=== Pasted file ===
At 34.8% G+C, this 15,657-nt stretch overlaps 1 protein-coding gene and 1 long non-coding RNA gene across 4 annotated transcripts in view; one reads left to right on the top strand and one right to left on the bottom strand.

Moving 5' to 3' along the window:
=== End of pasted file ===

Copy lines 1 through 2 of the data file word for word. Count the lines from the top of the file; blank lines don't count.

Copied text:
At 34.8% G+C, this 15,657-nt stretch overlaps 1 protein-coding gene and 1 long non-coding RNA gene across 4 annotated transcripts in view; one reads left to right on the top strand and one right to left on the bottom strand.

Moving 5' to 3' along the window: